United Launch Alliance (ULA) Delta II rocket will launch the Joint Polar Satellite System-1 (JPSS-1) mission for the National Oceanic and Atmospheric Administration (NOAA) at 1:47 a.m. PST on Friday, Nov. 10, from the Space Launch Complex 2 at Vandenberg Air Force Base, California.
This launch will be ULA’s 123rd overall. This mission will mark the 53rd Delta II mission for NASA and 154th launch since the rocket’s first launch in 1989.
Previous Delta II missions for NASA include the Spirit and Opportunity Mars rovers as well as Suomi NPP, the first next-generation polar-orbiting satellite in the JPSS series.
Joint Polar Satellite System (JPSS)
JPSS is the latest generation of U.S. polar-orbiting, non-geosynchronous, environmental satellites developed by the National Aeronautics and Space Administration (NASA) for the NOAA, an agency under the U.S. Department of Commerce, who is responsible for operation of JPSS.
JPSS will provide the global environmental data used in numerical weather prediction models for forecasts, and scientific data used for climate monitoring. JPSS will aid in fulfilling the mission of the NOAA
Data and imagery obtained from the JPSS will increase timeliness and accuracy of public warnings and forecasts of climate and weather events, thus reducing the potential loss of human life and property and advancing the national economy. Data from the JPSS system shall be made freely available, by the U.S. Government, to domestic and international users, in support of U.S. commitments for the Global Earth Observing System of Systems (GEOSS).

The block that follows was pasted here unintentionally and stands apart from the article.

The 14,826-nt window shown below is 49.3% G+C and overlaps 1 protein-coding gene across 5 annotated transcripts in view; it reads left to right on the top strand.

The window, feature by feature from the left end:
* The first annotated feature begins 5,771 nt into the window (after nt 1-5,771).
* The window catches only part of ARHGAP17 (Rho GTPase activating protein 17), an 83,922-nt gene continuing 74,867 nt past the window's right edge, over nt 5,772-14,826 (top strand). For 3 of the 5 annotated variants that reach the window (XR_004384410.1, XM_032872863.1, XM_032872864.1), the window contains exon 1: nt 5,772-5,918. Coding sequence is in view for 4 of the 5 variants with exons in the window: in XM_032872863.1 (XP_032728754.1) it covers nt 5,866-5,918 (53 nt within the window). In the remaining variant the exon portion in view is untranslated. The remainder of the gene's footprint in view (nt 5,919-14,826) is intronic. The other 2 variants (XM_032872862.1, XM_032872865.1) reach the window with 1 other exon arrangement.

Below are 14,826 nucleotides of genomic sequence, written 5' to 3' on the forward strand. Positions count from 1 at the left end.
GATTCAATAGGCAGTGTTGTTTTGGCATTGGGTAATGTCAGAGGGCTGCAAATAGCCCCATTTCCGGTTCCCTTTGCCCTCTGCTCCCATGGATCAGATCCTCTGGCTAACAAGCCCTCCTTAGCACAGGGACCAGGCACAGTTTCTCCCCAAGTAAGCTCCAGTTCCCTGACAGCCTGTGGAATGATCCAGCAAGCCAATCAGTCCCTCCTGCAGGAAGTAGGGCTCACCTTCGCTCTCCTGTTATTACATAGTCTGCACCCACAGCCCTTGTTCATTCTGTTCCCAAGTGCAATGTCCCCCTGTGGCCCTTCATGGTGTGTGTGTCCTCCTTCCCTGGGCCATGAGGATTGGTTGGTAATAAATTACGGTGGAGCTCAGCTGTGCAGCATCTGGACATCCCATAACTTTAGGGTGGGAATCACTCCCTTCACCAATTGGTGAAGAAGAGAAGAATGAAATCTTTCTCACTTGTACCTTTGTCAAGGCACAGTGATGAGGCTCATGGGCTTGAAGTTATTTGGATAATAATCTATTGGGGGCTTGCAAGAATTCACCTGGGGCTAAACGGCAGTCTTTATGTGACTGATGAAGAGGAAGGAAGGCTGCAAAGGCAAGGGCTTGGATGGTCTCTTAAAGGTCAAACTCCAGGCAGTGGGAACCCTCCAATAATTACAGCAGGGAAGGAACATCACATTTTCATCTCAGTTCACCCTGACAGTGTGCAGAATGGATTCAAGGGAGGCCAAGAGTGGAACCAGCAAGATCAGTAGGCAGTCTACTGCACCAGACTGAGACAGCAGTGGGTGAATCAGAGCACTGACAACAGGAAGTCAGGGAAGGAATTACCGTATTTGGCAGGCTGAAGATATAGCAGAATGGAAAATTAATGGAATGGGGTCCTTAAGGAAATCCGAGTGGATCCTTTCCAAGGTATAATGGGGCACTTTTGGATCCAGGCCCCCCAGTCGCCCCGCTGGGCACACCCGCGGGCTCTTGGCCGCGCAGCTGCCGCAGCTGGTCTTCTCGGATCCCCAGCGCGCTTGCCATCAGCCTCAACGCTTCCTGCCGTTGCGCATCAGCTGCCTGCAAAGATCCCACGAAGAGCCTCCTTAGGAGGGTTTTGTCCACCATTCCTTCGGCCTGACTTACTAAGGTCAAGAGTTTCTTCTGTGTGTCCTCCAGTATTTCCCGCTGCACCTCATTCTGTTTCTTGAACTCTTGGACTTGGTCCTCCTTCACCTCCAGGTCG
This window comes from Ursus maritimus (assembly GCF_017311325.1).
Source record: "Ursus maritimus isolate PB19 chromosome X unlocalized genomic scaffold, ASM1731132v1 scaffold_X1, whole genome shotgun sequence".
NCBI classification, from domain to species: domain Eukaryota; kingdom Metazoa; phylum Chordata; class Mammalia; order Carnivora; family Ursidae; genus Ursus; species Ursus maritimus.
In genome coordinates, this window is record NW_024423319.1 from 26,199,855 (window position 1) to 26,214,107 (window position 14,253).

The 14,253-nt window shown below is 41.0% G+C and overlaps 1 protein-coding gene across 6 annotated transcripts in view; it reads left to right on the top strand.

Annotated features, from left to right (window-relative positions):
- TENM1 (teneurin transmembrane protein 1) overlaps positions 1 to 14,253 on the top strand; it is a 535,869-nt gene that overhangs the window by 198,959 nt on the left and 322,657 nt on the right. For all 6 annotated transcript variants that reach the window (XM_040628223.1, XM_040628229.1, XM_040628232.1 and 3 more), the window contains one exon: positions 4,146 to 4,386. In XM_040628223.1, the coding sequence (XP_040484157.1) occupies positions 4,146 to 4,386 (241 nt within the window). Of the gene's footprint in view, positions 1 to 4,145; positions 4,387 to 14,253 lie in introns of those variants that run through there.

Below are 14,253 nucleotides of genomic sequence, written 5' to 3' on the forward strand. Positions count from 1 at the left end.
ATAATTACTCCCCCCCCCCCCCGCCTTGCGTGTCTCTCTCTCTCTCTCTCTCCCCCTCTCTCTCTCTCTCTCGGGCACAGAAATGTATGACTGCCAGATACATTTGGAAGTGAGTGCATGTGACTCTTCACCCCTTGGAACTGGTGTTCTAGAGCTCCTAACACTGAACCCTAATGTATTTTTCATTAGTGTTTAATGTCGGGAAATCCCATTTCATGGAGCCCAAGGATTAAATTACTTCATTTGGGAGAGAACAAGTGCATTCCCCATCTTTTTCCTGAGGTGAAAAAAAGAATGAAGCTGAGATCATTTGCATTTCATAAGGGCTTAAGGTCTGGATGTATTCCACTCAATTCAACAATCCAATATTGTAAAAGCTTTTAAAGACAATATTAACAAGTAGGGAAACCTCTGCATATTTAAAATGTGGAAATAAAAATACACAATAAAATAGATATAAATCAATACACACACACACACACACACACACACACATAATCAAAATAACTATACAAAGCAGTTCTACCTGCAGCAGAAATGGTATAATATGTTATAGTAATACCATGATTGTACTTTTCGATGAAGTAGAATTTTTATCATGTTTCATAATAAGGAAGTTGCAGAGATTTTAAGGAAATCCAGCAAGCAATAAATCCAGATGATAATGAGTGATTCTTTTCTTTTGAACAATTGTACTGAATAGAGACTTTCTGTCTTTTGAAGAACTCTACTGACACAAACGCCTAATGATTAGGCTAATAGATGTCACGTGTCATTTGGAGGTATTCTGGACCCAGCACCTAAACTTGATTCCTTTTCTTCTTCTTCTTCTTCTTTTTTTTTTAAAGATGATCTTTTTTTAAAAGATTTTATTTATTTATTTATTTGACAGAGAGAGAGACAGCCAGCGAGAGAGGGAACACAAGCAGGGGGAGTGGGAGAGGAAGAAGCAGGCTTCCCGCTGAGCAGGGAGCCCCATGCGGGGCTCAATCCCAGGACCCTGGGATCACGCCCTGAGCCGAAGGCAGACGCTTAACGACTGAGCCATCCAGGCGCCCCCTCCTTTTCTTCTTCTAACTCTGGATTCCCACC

JPSS will replace the current Polar-orbiting Operational Environmental Satellites (POES), managed by NOAA and the ground processing component of both POES and the Defense Meteorological Satellite Program (DMSP). Operational environmental requirements from polar-orbit are also met by the NPOESS Preparatory Project (NPP) (now called the Suomi National Polar-orbiting Partnership or Suomi NPP or S-NPP), which was launched on Oct. 28, 2011.
Two satellites are planned for the JPSS constellation of satellites. JPSS satellites will be flown and the scientific data from JPSS will be processed by the JPSS – Common Ground System (JPSS-CGS) developed by Raytheon.
JPSS satellites circle the Earth from pole-to-pole and cross the equator 14 times daily in the afternoon orbit–providing full global coverage twice a day.
Ball Aerospace & Technologies Corp. (BATC) is the spacecraft contractor for both the JPSS-1 satellite and the Ozone Mapper Profiler Suite (OMPS) instrument on the JPSS program.